Soccer: the world cup diet

To this day it is well known that what we eat can influence our lives in many ways and that a change in nutrition in certain situations can be a solution to many health related problems. This is especially true for high-level athletes. It is not surprising, therefore, that all the national teams involved in the World Cup have nutrition professionals on their staff, as in the case of Germany, defending world champions, who even have a world famous starred chef in their ranks.

The importance of healthy nutrition in soccer

Soccer is an intermittent rhythm sport based on the team: players stop and start again and again, with a cycle of running, sprinting and positioning. Because of these particular characteristics, the calorie requirements of the players are particularly high. The nutrition of the different players changes according to the position they keep on the field, since different roles correspond to different physical efforts and therefore different calorie requirements: distance covered, shots, jumps or sudden changes in direction are all factors that are taken into account by nutritionists to prepare a proper nutrition table. The most important element is glycogen, which is assimilated through carbohydrates, which are the basis of any soccer diet.
Elite soccer players expend an average of 1107 kcal of energy during a match and up to 3442-3824 kcal on training days. Added to the ordinary need, the intake calories that an average player takes is around 5000 kcal during a competition like the World Cup, where there are few days off. A secret? Don’t avoid fats, which are extremely useful as an energy store, although it is a good rule to avoid fat-rich foods just before you go out on the pitch. Eating fat before exercise can cause gastrointestinal problems or stomach pain.

During the match

In soccer, the average longest distance travelled is about 12-13 km, but you can reach up to 20 km in some game modules, especially for midfielders engaged in game modules that include the midfield to 3. Next in the ranking are the midfielders, who manage an average of 10 km per match, and finally the attackers, with an average of 9 km per match. Precisely because they cover shorter distances, while performing more sprints, the latter need to include more carbohydrates in their diet, so they have enough glucose in their body to be able to produce TPA to fuel their sprints. Halfway through the game, in fact, there are many attackers who munch on something, or who are even forced to do so. It is usually a snack containing 30-60 g of carbohydrates, such as energy bars with cereals, easy to digest and low in fat.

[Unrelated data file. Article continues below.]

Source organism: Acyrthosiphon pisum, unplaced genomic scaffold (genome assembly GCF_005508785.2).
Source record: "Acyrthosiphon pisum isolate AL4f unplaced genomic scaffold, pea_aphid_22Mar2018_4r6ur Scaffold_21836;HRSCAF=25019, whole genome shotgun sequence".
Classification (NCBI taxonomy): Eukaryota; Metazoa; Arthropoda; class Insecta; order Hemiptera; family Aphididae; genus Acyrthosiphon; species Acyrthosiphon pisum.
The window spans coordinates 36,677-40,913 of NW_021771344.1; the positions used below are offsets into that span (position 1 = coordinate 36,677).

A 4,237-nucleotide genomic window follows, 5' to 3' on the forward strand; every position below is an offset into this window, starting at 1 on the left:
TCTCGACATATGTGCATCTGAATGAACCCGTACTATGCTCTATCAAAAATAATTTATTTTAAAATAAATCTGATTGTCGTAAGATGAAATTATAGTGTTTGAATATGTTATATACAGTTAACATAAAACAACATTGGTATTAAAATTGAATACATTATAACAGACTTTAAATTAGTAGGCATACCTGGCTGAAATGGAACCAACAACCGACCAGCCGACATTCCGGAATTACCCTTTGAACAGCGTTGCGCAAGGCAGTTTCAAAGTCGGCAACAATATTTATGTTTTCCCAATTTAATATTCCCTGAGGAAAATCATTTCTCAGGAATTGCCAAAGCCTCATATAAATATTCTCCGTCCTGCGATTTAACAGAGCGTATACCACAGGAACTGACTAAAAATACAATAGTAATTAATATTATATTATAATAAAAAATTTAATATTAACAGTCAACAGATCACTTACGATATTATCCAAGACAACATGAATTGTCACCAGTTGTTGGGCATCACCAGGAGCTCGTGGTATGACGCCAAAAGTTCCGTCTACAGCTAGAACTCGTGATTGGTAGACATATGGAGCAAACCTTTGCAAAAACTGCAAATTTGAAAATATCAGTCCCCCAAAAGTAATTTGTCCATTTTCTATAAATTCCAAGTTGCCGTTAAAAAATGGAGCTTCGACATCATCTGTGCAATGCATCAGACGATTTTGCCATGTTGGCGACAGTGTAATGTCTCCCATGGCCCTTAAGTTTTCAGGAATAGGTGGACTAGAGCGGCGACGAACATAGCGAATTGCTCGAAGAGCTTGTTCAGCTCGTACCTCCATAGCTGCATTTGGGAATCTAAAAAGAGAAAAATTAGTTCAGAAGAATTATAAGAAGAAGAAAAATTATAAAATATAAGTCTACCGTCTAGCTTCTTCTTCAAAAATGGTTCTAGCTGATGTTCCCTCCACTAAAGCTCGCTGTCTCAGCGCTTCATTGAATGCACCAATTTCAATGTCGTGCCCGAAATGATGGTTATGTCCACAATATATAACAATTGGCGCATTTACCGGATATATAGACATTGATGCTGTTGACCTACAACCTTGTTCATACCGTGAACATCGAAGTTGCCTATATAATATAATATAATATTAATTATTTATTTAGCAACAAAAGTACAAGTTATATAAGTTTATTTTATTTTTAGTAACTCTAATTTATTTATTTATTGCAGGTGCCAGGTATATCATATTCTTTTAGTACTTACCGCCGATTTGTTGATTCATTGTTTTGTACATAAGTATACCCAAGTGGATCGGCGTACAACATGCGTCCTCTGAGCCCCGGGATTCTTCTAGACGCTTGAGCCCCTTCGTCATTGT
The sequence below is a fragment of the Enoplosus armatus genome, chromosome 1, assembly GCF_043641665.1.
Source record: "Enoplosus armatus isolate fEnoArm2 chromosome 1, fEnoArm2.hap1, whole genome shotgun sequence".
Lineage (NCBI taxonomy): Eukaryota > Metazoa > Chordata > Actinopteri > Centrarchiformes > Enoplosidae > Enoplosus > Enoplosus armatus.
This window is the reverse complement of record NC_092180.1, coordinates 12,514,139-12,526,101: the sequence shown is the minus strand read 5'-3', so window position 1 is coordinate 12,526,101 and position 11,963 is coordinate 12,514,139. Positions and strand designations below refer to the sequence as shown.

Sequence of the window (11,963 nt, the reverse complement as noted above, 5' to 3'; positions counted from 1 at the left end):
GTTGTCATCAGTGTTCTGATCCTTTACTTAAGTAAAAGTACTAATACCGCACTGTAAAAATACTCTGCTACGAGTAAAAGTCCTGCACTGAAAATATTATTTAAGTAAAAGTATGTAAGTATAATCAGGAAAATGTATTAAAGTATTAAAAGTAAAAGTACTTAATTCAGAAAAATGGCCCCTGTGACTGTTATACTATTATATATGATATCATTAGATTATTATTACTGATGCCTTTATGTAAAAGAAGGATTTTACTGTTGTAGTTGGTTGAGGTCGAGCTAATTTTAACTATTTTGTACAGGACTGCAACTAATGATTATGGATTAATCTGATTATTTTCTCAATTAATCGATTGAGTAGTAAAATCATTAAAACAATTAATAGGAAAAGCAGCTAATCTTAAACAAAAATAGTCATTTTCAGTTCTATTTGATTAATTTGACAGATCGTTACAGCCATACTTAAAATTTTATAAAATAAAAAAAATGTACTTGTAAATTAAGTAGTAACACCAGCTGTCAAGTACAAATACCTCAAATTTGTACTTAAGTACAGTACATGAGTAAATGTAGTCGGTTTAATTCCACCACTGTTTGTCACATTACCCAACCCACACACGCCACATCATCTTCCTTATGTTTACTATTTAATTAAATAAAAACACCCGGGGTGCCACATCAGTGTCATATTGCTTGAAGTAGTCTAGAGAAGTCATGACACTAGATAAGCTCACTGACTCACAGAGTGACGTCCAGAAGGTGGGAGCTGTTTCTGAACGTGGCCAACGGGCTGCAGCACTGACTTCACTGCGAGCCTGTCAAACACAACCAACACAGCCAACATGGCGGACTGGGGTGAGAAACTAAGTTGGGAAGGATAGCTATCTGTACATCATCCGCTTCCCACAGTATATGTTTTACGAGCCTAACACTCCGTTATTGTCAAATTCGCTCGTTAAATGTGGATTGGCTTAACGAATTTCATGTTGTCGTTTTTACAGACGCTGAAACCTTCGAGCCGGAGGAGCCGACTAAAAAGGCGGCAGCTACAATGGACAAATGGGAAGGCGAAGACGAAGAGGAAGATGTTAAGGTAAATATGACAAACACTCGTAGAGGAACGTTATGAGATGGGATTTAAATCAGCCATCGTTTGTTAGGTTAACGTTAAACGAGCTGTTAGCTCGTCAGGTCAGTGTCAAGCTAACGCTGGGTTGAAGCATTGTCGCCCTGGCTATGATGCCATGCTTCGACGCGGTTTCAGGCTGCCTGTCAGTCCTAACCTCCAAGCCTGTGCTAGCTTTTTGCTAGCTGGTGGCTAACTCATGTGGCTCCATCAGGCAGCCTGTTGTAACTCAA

A team of researchers from the Universidad de Oviedo and the University of San Pablo-CEU in Spain found that back-backs, defensive midfielders and lateral midfielders on average take about 42-52% of their caloric needs in carbohydrates. Goalkeepers and central defenders, on the other hand, consume about 38-47% of it.

A starred chef for the German National Soccer Team

So what are the golden rules on nutrition for athletes? As already mentioned, Germany uses a starred chef as nutritionist, Holger Stromberg, who has decided to establish very flexible general rules, stressing that the nutrition of players requires a constant adaptation to individual situations. But as he had to cook for 23 players, the chef decided to meet as many requirements as possible through a huge healthy food buffet, where everyone could find satisfaction in terms of taste and nutrients. Soups, salads, vegetables, main courses and desserts, all rigorously homemade in order to perfectly balance complex carbohydrates (usually with whole grain products), protein and healthy fats. Stromberg said that the experience of the World Cup in Brazil, won by Germany, was particularly difficult:

It wasn't easy to get good quality ingredients while we were there. For this reason, I worked mainly with what was available, such as pumpkins, carrots, avocados, beetroot, beef and fish.

The diet of the British national team for the World Cup in Russia

As far as the World Cup is concerned, one of the few teams to have leaked information about power was England. All the major British newspapers have reported that coach Gareth Southgate has categorically forbidden players from eating anything available in the Starbucks of the Russian Hotel where the national team is staying. On the other hand, English players are allowed tiny pieces of dark and white chocolate or small dishes based on apples or brownies. Breakfast includes up to five eggs, cooked in the way each player prefers. Five eggs and toasted bread: carbohydrates and proteins to support the entire day of training or play.

The menu is established by the British nutritionist James Collins, who has structured both lunches and dinners on the union of proteins and carbohydrates. So what meat can they eat? Turkey, beef, salmon and mackerel are considered the best and healthiest sources of protein which are lean and easy to prepare. All this variety of meat and fish is always accompanied by pasta or rice, or at least carbohydrates, for a minimum of 5 meals a day. The menu also includes a dessert: a rice pudding. And before the most important matches, the "protocol" provides scrambled eggs and baked beans on toast.

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